The Silent War: The 10 Characteristics of Anxiety

Cole Schafer Business Blog

Growing up, I always knew I had a problem, I just never really knew exactly what. I could never understand why I thought so much about about so many things. Whether it be choosing an item off a restaurant menu, taking a math test or shooting a basketball; my mind would never seize to go less than 110 miles per hour.

It wasn’t until years later, when I was diagnosed with Anxiety that I realized what exactly it was I suffered from.

I have always been very guarded on the subject of Anxiety, I think in part due to the culture I live in. Unfortunately American’s have this fucked up stigma towards anxiety, depression and other forms of mental illness that those who suffer are just ‘weak’.

Interestingly enough, more than 40 million adults in the United States are suffering from anxiety and depression, this amounts to roughly 18% of the population. Along with this, there is a horrifying rise in anxiety among children and teenagers-- today 25% of boys and girls between the ages of 13-18 suffer from mild to moderate anxiety disorder.

Suicide rates have continued to be on the rise in the United States for the past decade. It is the 10th leading cause of death in the U.S. 12.93 individuals per 100,000 die annually due to suicide-- 42,000 Americans die every year by taking their own life.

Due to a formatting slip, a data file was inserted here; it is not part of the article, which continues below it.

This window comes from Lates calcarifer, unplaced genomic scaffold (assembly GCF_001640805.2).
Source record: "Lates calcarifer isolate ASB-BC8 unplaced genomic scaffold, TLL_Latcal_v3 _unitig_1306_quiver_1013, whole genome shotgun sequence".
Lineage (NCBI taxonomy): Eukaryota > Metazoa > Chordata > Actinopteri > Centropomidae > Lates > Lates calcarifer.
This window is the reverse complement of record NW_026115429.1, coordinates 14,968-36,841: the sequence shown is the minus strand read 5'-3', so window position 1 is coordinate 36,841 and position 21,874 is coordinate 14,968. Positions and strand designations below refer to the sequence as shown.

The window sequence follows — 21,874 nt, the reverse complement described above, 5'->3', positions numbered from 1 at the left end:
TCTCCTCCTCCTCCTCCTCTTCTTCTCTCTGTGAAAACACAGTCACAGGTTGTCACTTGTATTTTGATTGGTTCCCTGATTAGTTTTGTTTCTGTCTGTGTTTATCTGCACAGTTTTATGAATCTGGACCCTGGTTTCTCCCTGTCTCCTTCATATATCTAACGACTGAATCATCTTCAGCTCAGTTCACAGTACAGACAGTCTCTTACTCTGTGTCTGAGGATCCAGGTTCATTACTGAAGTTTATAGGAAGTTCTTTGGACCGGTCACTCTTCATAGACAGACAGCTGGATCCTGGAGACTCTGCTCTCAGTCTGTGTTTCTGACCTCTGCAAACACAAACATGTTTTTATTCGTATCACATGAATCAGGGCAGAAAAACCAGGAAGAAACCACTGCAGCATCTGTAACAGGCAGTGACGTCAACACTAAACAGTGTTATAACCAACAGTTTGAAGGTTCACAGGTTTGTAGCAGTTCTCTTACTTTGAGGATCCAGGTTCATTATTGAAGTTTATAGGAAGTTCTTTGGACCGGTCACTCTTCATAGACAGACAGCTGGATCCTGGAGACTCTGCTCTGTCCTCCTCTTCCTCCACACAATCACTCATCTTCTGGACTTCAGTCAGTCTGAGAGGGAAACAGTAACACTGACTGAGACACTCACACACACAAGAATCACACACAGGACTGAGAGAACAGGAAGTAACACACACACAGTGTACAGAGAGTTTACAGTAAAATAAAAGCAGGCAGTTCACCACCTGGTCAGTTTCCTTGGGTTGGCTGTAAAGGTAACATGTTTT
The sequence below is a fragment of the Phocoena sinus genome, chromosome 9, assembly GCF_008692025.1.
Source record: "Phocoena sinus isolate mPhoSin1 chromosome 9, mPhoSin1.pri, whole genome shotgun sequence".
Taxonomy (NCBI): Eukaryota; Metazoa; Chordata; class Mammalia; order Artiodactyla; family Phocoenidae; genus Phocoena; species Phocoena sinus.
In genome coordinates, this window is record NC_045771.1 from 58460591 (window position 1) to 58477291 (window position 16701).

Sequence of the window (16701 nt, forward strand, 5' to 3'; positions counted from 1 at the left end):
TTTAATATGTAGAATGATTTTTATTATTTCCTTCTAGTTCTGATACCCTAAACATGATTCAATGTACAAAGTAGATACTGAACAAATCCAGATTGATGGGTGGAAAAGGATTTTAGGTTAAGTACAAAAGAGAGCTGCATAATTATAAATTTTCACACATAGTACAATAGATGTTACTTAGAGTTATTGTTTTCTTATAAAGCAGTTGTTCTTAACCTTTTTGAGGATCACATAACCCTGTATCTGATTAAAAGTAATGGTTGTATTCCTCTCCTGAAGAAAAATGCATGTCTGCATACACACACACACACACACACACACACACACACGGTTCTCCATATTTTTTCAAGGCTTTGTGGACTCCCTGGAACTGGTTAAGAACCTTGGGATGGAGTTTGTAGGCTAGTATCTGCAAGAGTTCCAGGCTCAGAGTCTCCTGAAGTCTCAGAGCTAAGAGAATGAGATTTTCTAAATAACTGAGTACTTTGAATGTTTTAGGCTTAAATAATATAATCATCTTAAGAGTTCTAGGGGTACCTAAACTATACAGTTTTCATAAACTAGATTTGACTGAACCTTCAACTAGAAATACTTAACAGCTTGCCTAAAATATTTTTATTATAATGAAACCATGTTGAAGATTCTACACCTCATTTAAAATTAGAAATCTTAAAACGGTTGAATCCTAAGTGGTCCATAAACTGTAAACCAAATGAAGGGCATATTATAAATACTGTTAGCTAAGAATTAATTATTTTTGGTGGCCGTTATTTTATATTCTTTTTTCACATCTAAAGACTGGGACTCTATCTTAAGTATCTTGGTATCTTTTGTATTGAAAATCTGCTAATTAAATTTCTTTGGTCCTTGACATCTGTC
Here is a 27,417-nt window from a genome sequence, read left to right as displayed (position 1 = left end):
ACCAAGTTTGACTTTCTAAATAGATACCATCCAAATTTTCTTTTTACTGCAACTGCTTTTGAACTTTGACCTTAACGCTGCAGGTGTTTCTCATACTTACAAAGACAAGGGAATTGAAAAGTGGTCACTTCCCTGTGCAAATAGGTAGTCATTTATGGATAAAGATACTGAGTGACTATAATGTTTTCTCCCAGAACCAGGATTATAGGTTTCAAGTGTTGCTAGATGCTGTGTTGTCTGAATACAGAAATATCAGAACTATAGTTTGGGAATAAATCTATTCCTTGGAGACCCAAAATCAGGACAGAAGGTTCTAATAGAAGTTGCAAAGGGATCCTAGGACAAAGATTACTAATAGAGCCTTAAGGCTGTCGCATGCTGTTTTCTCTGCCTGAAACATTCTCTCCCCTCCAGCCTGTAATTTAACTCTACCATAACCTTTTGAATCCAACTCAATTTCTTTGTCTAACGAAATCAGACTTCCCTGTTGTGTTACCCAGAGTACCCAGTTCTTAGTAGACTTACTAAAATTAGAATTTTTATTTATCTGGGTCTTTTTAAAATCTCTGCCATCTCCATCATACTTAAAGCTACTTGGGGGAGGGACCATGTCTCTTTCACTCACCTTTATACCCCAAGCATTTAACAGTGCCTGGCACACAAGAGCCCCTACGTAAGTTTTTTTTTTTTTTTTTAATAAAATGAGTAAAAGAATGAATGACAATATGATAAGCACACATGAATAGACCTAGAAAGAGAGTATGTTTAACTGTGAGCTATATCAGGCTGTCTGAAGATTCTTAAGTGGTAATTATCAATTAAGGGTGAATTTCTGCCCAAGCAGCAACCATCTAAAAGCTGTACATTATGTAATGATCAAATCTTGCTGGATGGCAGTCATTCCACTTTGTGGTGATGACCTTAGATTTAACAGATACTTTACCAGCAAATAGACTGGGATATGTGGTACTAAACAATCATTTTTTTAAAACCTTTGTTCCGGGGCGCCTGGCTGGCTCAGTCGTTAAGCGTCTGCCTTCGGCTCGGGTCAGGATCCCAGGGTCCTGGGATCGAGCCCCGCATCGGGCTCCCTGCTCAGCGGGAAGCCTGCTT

To put this number in perspective, the likelihood of you dying in a terrorist attack is 1 in 20 million. It makes you wonder what war we should be fighting?

The sad truth is that I have found there hasn’t been enough people fighting this silent war going on in our family and friend’s heads, so I am choosing to get slightly off topic on my blog today. I will be publishing a two part series called “The Silent War”.

The post you are reading now will be helping those not suffering from anxiety gain a better understanding of what it is, and those suffering from anxiety to have something to relate to. Part two will consist of the various ways I have gone about mitigating anxiety in my life, that I hope you can apply to yours and your loved ones who are struggling.

Before I dive into the meat & potatoes of part one, I would like to preface with the fact that I am not a psychologist. I am just a 22 year old man, sharing my perspective on an illness that myself and too many people suffer from. Let’s begin.

The 10 Characteristics of Anxiety

1. Anxiety Does Not Discriminate -- I don’t care if you are 10 years old or 60. Black or white. A 6 ft. 5 in. body builder or a competitive chess player. Gay or Straight. Man or woman. Nobody, and I mean nobody is immune from developing anxiety.

2. Anxiety Is Insidious -- Anxiety’s soul purpose is to take its sufferer down and pummel them to a pulp. There is absolutely no good that Anxiety seeks to do. While there are common impressive and ornately ‘good’ characteristics that are shared by people who suffer from Anxiety-- it itself seeks to do no good for its beholder.